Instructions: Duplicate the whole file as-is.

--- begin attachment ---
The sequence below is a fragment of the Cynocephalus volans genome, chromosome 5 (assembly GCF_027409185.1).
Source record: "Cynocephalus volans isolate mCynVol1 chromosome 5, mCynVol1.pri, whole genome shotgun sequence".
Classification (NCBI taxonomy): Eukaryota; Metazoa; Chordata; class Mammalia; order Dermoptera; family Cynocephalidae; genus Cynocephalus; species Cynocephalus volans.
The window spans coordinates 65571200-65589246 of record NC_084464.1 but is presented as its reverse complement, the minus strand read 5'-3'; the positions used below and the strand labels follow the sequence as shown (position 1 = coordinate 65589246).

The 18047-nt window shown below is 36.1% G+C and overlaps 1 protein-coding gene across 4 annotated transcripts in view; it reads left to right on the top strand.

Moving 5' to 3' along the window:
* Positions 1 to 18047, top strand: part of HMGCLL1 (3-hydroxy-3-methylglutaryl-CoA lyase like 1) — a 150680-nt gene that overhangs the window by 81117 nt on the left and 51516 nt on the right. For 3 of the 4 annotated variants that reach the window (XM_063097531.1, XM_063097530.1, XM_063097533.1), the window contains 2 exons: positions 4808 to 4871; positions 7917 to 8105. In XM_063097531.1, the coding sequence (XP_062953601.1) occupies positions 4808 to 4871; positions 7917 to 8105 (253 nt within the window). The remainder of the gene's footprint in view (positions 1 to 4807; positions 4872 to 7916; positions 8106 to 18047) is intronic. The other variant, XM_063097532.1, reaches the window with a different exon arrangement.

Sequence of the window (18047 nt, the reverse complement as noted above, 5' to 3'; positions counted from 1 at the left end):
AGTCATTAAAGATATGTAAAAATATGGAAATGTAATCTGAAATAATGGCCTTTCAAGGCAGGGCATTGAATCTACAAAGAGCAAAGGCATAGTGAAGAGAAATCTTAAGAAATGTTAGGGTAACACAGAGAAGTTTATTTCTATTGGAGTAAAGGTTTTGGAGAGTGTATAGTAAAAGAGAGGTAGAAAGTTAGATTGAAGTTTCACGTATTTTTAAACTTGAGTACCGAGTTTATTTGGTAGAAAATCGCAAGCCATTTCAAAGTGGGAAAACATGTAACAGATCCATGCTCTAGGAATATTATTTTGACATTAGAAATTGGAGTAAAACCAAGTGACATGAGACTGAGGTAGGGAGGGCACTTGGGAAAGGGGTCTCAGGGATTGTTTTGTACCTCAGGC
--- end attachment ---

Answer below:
The sequence below is a fragment of the Cynocephalus volans genome, chromosome 5 (assembly GCF_027409185.1).
Source record: "Cynocephalus volans isolate mCynVol1 chromosome 5, mCynVol1.pri, whole genome shotgun sequence".
Classification (NCBI taxonomy): Eukaryota; Metazoa; Chordata; class Mammalia; order Dermoptera; family Cynocephalidae; genus Cynocephalus; species Cynocephalus volans.
The window spans coordinates 65571200-65589246 of record NC_084464.1 but is presented as its reverse complement, the minus strand read 5'-3'; the positions used below and the strand labels follow the sequence as shown (position 1 = coordinate 65589246).

The 18047-nt window shown below is 36.1% G+C and overlaps 1 protein-coding gene across 4 annotated transcripts in view; it reads left to right on the top strand.

Moving 5' to 3' along the window:
* Positions 1 to 18047, top strand: part of HMGCLL1 (3-hydroxy-3-methylglutaryl-CoA lyase like 1) — a 150680-nt gene that overhangs the window by 81117 nt on the left and 51516 nt on the right. For 3 of the 4 annotated variants that reach the window (XM_063097531.1, XM_063097530.1, XM_063097533.1), the window contains 2 exons: positions 4808 to 4871; positions 7917 to 8105. In XM_063097531.1, the coding sequence (XP_062953601.1) occupies positions 4808 to 4871; positions 7917 to 8105 (253 nt within the window). The remainder of the gene's footprint in view (positions 1 to 4807; positions 4872 to 7916; positions 8106 to 18047) is intronic. The other variant, XM_063097532.1, reaches the window with a different exon arrangement.

Sequence of the window (18047 nt, the reverse complement as noted above, 5' to 3'; positions counted from 1 at the left end):
AGTCATTAAAGATATGTAAAAATATGGAAATGTAATCTGAAATAATGGCCTTTCAAGGCAGGGCATTGAATCTACAAAGAGCAAAGGCATAGTGAAGAGAAATCTTAAGAAATGTTAGGGTAACACAGAGAAGTTTATTTCTATTGGAGTAAAGGTTTTGGAGAGTGTATAGTAAAAGAGAGGTAGAAAGTTAGATTGAAGTTTCACGTATTTTTAAACTTGAGTACCGAGTTTATTTGGTAGAAAATCGCAAGCCATTTCAAAGTGGGAAAACATGTAACAGATCCATGCTCTAGGAATATTATTTTGACATTAGAAATTGGAGTAAAACCAAGTGACATGAGACTGAGGTAGGGAGGGCACTTGGGAAAGGGGTCTCAGGGATTGTTTTGTACCTCAGGC